Amazon Sued Over Illegal Retention of Child Recordings Through Alexa



Amazon is being sued by a Massachusetts woman for unlawfully recording and storing the voices of children with its Alexa-enabled devices; the lawsuit filed in Seattle this week, claims that Amazon is contributing to a massive database by harnessing private details of millions of Americans via voice recordings.
Children, as a matter of fact, don’t fully understand the “potentially invasive uses of big data by a company the size of Amazon” and they “use Alexa without any understanding or warning that Amazon is recording and voice-printing them”, according to the lawsuit.
Criticizing Amazon’s methodologies, the two law firms, Quinn Emanuel Urquhart & Sullivan and Keller Lenkner alleged that the company decides to retain the actual voice recordings in spite of having an option to encrypt user voices. According to the complaint filed by these firms on behalf of an anonymous minor, Amazon stores the voices to examine it in the future and deploy the same for commercial profit.
Referencing from the Lawsuit, “It takes no great leap of imagination to be concerned that Amazon is developing voiceprints for millions of children that could allow the company (and potentially governments) to track a child’s use of Alexa-enabled devices in multiple locations and match those uses with a vast level of detail about the child’s life, ranging from private questions they have asked Alexa to the products they have used in their home,
The company is “allowing workers around the world to listen to the voice recordings and creating voiceprints of the users, which can be used to identify them when they speak to other devices in other locations,” the lawsuit reads.
Referenced from the statements given by a spokeswoman to BBC, “Amazon has a longstanding commitment to preserving the trust of our customers and their families, and we have strict measures and protocols in place to protect their security and privacy.”
Commenting on the matter during his conversation with Yahoo Finance,” Travis Lenkner, one of the plaintiffs’ attorneys, said,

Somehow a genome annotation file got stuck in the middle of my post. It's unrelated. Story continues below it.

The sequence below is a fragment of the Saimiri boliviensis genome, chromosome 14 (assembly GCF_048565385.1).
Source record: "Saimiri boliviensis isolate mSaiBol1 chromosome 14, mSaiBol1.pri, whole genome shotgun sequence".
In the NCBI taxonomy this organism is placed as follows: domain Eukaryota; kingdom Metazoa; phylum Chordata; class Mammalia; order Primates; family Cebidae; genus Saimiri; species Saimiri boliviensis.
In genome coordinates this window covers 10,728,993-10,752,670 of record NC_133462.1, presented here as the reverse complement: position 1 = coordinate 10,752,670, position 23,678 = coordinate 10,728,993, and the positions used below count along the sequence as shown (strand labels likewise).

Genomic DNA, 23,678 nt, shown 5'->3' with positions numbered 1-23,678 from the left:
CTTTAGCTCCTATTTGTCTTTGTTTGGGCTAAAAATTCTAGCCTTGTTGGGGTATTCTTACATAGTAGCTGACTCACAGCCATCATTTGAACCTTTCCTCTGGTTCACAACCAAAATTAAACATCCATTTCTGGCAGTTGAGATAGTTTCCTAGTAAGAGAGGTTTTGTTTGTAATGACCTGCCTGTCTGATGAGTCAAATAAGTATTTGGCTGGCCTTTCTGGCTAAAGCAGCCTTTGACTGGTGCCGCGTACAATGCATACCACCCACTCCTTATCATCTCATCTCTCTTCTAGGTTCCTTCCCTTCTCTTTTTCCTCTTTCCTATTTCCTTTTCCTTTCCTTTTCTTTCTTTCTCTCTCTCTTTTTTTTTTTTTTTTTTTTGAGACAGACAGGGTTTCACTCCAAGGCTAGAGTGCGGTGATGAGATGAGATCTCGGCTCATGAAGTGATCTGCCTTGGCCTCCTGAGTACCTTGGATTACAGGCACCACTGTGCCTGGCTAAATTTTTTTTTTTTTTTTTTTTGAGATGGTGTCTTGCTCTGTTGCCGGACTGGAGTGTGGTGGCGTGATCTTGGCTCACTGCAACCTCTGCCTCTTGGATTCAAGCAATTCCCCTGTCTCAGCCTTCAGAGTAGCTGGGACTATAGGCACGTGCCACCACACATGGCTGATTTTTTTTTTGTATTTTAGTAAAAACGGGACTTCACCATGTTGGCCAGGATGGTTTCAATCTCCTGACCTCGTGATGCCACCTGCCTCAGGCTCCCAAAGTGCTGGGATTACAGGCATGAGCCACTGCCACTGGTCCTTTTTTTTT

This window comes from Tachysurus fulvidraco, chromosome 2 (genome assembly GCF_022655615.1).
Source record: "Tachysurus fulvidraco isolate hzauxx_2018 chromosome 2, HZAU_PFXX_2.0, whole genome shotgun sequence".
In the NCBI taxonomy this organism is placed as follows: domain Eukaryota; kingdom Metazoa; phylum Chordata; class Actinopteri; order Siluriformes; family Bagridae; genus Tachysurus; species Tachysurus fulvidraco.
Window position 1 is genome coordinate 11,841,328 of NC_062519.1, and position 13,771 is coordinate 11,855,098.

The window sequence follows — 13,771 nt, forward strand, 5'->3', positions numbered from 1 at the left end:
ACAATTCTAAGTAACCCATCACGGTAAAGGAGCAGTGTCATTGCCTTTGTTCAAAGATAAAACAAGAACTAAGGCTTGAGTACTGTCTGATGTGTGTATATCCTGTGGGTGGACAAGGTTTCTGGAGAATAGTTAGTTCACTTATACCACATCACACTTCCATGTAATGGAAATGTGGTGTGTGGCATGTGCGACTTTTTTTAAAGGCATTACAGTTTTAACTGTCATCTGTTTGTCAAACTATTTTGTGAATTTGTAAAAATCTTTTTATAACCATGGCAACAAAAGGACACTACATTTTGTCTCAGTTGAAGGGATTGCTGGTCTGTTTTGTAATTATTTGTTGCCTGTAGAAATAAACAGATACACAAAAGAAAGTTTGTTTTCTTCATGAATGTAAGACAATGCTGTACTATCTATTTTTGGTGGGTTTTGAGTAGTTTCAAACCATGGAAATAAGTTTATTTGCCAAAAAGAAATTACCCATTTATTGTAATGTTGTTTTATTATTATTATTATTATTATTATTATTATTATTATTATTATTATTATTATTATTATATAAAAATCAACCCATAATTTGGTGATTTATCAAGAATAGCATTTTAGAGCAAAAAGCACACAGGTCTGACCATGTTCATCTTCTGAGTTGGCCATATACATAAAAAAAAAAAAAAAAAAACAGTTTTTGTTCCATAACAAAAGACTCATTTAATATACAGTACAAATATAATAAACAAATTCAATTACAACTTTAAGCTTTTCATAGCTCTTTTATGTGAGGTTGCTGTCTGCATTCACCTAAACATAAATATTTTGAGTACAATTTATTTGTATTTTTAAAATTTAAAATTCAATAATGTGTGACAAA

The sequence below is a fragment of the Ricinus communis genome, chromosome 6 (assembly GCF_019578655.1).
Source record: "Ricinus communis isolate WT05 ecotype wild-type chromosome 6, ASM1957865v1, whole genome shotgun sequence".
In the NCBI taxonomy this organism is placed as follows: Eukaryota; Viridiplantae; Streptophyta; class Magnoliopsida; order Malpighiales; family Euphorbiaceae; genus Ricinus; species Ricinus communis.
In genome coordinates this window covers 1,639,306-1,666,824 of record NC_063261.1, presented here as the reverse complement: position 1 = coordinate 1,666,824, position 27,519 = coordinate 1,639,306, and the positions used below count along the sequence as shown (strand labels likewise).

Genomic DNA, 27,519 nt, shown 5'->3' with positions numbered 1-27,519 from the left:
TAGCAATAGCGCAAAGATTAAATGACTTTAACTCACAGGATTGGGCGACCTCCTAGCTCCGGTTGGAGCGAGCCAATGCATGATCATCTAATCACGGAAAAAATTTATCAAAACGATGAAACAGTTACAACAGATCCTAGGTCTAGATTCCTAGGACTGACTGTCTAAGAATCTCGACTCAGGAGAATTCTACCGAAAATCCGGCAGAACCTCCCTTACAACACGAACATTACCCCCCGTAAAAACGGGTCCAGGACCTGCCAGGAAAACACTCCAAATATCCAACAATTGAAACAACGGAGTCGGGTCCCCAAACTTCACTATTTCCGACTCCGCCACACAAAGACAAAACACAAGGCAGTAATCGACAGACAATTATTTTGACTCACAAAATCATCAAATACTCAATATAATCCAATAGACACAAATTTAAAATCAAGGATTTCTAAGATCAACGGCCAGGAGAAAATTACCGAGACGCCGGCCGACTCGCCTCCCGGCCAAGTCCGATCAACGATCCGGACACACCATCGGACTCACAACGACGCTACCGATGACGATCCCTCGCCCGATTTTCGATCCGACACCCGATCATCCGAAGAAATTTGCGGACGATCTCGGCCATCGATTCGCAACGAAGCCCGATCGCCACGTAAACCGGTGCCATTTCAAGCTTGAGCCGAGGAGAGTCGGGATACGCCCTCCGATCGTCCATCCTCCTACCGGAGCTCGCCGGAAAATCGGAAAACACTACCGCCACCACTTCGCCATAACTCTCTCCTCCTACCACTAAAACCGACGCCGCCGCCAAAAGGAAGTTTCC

“The legal theory is very straightforward. These kids themselves never consented, if they even could. No one such as a parent ever consented on their behalf,”
“Amazon purports to obtain consent to record individuals who set up an Alexa-enabled device,” the complaint states. “But there is a large group of individuals who do not consent to be recorded when using an Alexa-enabled device and who use Alexa without any understanding or warning that Amazon is recording and voice printing them: children.”
“Every recording that is made of a child, by Amazon through the Alexa software in one of these nine states is ... a per se violation of the privacy laws of those states and carries statutory penalties along with it,”
Delving further into the matter, Lenkar explains “It builds voiceprints of individual users”, “so if a child uses an Alexa device in California, and then uses another one in Washington, Amazon theoretically knows it’s the same person.” The device creates a unique identity for each person based on their voice.”
The fact that Amazon could potentially overwrite the voice recordings and yet chose not to, given that doing so would not hinder the performance of the assistant, further worsens the matter on which the company is expected to provide answers in greater detail very soon.





Amazon granted patent for Bitcoin-style system

Cryptocurrency rumor mongers are likely to be dancing today as Amazon has successfully filed a patent for a Bitcoin-styled Proof-of-Work system. But don’t get ahead of yourself, it doesn’t look like the Seattle-based ecommerce giant will be accepting Bitcoin for payments.

Despite first being filed in December 2016, Amazon’s patent application was granted earlier this week and appears to outline a system that uses Proof-of-Work to prevent distributed denial-of-service (DDoS) attacks.

“One way to mitigate against such attacks is to configure a service such that requests to the service incur some sort of expense, thereby providing a disincentive to participating in the attack,” the application reads.

Planting a Merkle Tree

Amazon proposes to use Merkle Trees to present a Proof-of-Work challenge and make it too costly for a series of computers to perform a DDoS attack.

But what’s a Merkle Tree? In short, Merkle Trees are cryptographic tools where blocks of data are manipulated to give them a unique identifier also known as a hash.

These hashes are then manipulated again to create a parent hash. Parent hashes are always a combination of two or more child hashes. It’s layers on layers of hashed data.

Since computing power is required to build a Merkle Tree, performing such hashes could get very costly in terms of time, electricity, and resources. In turn, this makes DDoS attacks economically unfeasible.

In the case of Amazon’s patent, imagine having to construct a Merkle Tree before you’re allowed to access a website hosted on one of its servers. To an individual the cost might be insignificant, but to an organization trying to carry out a DDoS attack – which might involve many hundreds of computers – it could become prohibitively expensive.